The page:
Laura Bliss is CityLab’s West Coast bureau chief. She also writes MapLab, a biweekly newsletter about maps (subscribe here). Her work has appeared in The New York Times, The Atlantic, Sierra, GOOD, Los Angeles, and elsewhere, including in the book The Future of Transportation.
A biweekly tour of the ever-expanding cartographic landscape.
Fully self-driving vehicles that can operate anywhere, anytime, may still be decades away. But if you’ve jumped into a new model of nearly any sedan lately, you know that “connected” vehicles are already here. With rearview cameras, side-mirror sensors, and Bluetooth hookups, cars are communicating with their drivers and surroundings.
Some of these “smart” cars are helping build the maps that will eventually guide even “smarter” future generations. That was my takeaway from the HERE Technologies tent at the 2019 Consumer Electronics Show this week. There, the Netherlands-based mapping company showed off the features of its HD Live Map, which will come equipped in some new BMW and Daimler models as soon as this year.
The company is striving towards the, um, mildly ambitious goal of creating the most accurate map of reality itself, starting with (but not limited to) roads. HD Live is supposed to give even partially autonomous cars an uninterrupted view of the surfaces they’re driving on, with lane configurations, road width, street signage, and other features mapped at a resolution of 20 centimeters per pixel. Other vehicles equipped with the system will be able to transmit alerts about road blockages and traffic incidents in real time to others in the fleet.
The map is supposed to be capable of “healing itself”: The vehicles will transmit trails of travel data up to the cloud, some of which will be sent back to HERE (via the car’s manufacturer) and fed back into the map. That way, if a road network shifts in some fashion (a street closure or new turn lane, for example) the map will reflect those changes by learning how other drivers handle them. “That loop becomes very important to smoothing things out,” said Sanjay Sood, HERE’s vice president of highly automated driving, at a public event Tuesday afternoon. As the map better mirrors reality over time, the cars that rely on it might also better drive themselves.
Couldn’t a bad actor figure out a lot about a driver based on all that trip data flowing back and forth? Helmuth Ritzer, the vice president of connected vehicle services, said that a hack resulting in the discovery of an individual driver’s identity would be pretty unlikely, given the layers of aggregation, scrambling, and anonymization that the vehicle data goes through before it lands on the map. Drivers would also opt in to different features of HERE’s mapping and navigation services that require vehicle tracking. “In the future, you’ll see more fine-grained levels of consent than what we see currently,” Ritzer said. “There needs to be a more transparent relationship between consumers and providers.”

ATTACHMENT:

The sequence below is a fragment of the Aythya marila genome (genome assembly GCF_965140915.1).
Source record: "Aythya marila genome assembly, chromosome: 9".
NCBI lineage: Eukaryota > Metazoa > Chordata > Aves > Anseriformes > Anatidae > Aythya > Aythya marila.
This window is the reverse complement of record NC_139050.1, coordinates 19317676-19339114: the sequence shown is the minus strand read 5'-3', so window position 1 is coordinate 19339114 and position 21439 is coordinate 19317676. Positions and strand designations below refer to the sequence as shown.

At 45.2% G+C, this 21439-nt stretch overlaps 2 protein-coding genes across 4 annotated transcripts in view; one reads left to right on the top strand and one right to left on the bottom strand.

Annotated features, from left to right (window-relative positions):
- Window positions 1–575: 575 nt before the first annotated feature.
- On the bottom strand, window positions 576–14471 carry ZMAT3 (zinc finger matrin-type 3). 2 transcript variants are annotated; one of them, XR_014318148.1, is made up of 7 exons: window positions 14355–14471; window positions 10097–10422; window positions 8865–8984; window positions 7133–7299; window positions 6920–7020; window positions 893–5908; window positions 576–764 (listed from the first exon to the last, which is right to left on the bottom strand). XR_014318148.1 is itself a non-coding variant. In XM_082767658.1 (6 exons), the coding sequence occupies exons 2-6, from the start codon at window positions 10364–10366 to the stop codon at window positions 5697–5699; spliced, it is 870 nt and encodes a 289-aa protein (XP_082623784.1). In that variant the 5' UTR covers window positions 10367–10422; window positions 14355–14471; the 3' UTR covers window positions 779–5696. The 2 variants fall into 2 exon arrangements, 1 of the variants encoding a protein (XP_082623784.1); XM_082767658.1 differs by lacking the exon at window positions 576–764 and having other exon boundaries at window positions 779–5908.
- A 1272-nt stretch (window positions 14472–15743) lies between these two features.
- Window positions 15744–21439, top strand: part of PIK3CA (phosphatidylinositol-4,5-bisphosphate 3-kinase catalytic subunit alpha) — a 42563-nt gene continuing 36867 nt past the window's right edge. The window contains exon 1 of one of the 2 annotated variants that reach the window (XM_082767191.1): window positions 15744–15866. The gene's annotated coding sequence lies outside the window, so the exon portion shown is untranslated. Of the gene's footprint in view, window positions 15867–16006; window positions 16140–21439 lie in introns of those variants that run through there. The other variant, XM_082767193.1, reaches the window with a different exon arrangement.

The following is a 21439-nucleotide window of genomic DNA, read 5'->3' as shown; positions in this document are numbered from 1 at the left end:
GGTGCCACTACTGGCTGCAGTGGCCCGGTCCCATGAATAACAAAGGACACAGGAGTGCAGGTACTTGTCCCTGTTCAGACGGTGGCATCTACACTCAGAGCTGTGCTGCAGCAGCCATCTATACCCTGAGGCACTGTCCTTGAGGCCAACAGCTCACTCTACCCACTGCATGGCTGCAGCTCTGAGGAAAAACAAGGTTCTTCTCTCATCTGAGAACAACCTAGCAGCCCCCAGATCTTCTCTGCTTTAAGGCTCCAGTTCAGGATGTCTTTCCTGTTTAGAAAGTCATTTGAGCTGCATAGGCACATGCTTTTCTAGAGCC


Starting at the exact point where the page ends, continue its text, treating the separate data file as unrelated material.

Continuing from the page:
HERE’s worst location data nightmare isn’t a hack, both VPs said. It’s not having enough information to actually live up to the map’s claim of being a “one-to-one” reflection of the world, so that someone goes flying off the side of the road. That would be quite the reality check.
The geography of a shutdown
It’s the third week of the U.S. government’s partial shutdown. Hundreds of thousands of federal workers aren’t getting paid, federal contractors are at a stand-still, national parks are getting trashed, and essential public benefits, such as food and housing subsidies, could soon dry up for people who rely on them.
Some parts of the county are feeling these impacts worse than others. WalletHub ranked the hardest-hit states on a mix of metrics, including their share of federal jobs, federal contract dollars per capita, families receiving food stamps, and proximity to national parks. Washington, D.C. came in first, unsurprisingly. Largely due to their sizable federal workforces, New Mexico, Maryland, Hawaii, and Alaska were next. The least hit states included Indiana, Iowa, Nebraska, New Hampshire, and Minnesota. Read more and interact with the map here.
Here’s another way to look at the crisis: The latest real estate report by the General Services Administration, the largest public real estate organization in the U.S., includes a map of its 50f million square feet of leased office and warehouse space. In terms of real estate that houses federal workers, more than 700 metro areas across the U.S. are continuing to feel the pain. Read Bloomberg’s coverage here.
Map of the heart: a poet tracks the end of her marriage on Google Maps. (New York Times) ♦ Expert terrain: meet the man behind the world’s best ski maps. (Outside) ♦ Ground intelligence: the geographic footprint of the U.S. military. (Smithsonian) ♦ Believe it or not: a digital archive of historical “persuasive maps.” (CityLab) ♦ Modern redlining: the neighborhoods packed with federal housing benefits recipients. (CityLab) ♦ Data durability: a defense of paper maps. (The Guardian) ♦ Slowly, quietly: Apple Maps is still improving. (Tom’s Guide)